Russian TV crew dogged by communication mix-ups

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Three Russian TV journalists killed in volatile Central African Republic spoke no French, had trouble communicating with their driver and had inconsistent contact with their local fixer, according to people in touch with them.

The three, working for a journalism project funded by anti-Kremlin campaigner Mikhail Khodorkovsky, went to Central African Republic to investigate the activities of the Wagner Group, a clandestine firm of Russian private military contractors.

They were killed last Monday, north-east of Bangui, when armed men emerged from the bush and fired on their vehicle, according to local officials.

Central African Republic has been ravaged by violence, often fought between predominantly Christian and Muslim militia. Most of the country is beyond the control of the Bangui government.

Russia’s foreign ministry said on Friday a preliminary investigation showed the three – Orhan Dzhemal, Alexander Rastorguyev and Kirill Radchenko – were killed during a robbery.

Russian officials said the journalists were on assignment with inadequate planning for such a dangerous environment. Khodorkovsky said the journalists were experienced war correspondents who made their own decisions about security and they were given the resources they asked for.

The journalists planned to arrive in Bangui on July 30, according to a close friend of Radchenko, and to Anastasiya Gorshkova, deputy editor of the TsUR online news organisation that assigned them to go Central African Republic.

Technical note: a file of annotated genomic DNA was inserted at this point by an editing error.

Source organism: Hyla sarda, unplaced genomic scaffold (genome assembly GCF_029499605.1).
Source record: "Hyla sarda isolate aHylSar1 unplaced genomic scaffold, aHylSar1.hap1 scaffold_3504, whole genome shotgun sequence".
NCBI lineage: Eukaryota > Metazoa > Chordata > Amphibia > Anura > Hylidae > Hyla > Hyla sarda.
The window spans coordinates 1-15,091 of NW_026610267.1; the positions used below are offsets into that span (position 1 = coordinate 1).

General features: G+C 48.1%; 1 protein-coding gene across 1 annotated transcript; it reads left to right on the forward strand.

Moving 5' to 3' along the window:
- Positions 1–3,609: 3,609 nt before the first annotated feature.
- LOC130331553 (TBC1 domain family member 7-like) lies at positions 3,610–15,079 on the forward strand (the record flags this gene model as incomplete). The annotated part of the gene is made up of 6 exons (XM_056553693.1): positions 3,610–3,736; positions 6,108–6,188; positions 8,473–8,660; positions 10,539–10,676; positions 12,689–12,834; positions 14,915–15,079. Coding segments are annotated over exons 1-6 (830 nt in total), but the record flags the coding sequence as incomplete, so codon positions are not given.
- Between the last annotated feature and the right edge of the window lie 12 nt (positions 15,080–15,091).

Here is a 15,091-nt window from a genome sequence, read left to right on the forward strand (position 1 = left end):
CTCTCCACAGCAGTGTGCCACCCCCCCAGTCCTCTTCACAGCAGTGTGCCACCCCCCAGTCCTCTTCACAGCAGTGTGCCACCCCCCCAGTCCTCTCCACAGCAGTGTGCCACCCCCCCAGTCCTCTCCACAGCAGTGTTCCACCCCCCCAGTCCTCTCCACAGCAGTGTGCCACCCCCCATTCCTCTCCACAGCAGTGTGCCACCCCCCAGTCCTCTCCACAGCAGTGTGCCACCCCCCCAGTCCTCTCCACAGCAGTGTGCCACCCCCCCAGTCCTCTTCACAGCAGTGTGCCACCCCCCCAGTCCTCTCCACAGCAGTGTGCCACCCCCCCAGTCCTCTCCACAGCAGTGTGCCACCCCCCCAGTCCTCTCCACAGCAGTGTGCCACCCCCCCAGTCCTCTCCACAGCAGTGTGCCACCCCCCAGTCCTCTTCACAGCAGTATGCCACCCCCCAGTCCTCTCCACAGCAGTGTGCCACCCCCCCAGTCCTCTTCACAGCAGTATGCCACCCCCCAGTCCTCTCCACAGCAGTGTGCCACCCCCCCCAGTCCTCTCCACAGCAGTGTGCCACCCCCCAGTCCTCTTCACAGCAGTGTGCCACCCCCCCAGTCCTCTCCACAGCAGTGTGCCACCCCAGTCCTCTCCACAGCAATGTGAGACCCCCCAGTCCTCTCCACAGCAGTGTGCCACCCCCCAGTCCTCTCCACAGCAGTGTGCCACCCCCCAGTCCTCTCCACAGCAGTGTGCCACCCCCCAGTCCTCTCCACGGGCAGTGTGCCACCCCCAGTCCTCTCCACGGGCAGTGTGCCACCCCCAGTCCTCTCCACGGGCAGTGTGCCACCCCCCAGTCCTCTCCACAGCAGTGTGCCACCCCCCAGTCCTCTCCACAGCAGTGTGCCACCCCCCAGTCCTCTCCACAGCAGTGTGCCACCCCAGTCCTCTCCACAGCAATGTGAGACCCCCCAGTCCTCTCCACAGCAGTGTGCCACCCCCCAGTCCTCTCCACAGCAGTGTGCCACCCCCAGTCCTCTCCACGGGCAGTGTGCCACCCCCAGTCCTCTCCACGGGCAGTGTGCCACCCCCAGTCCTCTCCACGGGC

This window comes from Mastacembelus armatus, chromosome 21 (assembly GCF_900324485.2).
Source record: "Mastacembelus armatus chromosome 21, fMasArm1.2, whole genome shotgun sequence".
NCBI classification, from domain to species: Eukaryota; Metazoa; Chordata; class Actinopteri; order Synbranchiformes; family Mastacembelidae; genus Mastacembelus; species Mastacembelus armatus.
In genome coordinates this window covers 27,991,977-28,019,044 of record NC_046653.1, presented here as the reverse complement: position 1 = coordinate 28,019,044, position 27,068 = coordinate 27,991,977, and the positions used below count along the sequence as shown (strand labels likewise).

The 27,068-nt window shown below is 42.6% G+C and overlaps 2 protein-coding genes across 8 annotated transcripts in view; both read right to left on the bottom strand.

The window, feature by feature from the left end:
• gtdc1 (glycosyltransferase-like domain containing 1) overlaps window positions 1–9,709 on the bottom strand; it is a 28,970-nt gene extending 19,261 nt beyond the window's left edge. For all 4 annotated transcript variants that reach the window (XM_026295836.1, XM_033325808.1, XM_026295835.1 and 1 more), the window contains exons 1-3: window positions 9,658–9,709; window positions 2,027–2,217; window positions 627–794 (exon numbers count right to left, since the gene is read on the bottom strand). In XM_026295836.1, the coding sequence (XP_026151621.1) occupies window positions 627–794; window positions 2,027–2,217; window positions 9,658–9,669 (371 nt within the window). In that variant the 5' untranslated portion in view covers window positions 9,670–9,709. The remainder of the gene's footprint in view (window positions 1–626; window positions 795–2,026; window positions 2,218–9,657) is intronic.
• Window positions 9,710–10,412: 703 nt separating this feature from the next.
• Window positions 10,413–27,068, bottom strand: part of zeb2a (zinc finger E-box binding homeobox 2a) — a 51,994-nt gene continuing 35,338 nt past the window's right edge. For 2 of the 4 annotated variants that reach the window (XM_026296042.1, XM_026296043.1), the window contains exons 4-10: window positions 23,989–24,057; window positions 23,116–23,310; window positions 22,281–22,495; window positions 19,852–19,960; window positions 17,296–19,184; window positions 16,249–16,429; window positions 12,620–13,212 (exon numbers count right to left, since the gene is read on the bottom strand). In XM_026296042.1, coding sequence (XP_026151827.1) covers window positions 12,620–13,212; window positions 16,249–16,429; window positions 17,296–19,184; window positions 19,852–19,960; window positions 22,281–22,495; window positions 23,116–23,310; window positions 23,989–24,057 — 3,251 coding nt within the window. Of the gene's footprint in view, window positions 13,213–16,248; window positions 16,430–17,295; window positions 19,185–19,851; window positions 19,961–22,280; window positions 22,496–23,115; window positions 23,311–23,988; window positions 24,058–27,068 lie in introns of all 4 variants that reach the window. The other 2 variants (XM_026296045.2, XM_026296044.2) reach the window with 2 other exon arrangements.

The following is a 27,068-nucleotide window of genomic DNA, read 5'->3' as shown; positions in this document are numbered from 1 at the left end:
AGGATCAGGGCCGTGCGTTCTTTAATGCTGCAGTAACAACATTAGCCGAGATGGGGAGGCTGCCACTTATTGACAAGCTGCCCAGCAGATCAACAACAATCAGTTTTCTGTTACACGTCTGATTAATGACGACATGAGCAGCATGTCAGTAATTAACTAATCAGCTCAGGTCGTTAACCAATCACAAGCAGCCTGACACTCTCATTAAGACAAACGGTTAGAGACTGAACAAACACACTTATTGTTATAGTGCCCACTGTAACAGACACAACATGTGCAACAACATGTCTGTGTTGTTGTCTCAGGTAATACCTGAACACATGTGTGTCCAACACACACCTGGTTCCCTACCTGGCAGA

The three made plans accordingly with a local fixer, known to them only as “Martin.”

But their connecting flight from Morocco to Bangui was changed and they landed in Bangui two days ahead of schedule. They were unable to reach their fixer and there was no one to meet them because the driver arranged by Martin was not scheduled until Monday.

Eventually they did get in touch with Martin and met the driver in Bangui. The driver did not speak English well and nobody in the group spoke French, Radchenko’s friend said, citing messages Radchenko sent.

The journalists and driver set off on Monday for Bambari where they were to meet Martin. According to Radchenko’s friend, contact with Martin was inconsistent. Gorshkova said he often replied to messages only with a delay.

The friend did not want to be named, citing a Russian criminal investigation into the killings of the journalists.

The journalists had no satellite phone but two were using local SIM cards, according to Gorshkova.

She said the last time the journalists’ colleagues in Moscow were in contact with Martin was on Saturday, and since the murder of the three they had not been able to reach him.

Radchenko’s friend and another person who knows him said the Russian SIM card he was using came online on Tuesday, a day after the three were, according to officials’ accounts, killed.



His friend spotted activity on his account in Telegram, an electronic messaging service. An old chat was deleted and a new chat was created. Whoever was using the phone did not respond to messages. It was not clear how the phone came to be online or who was using it.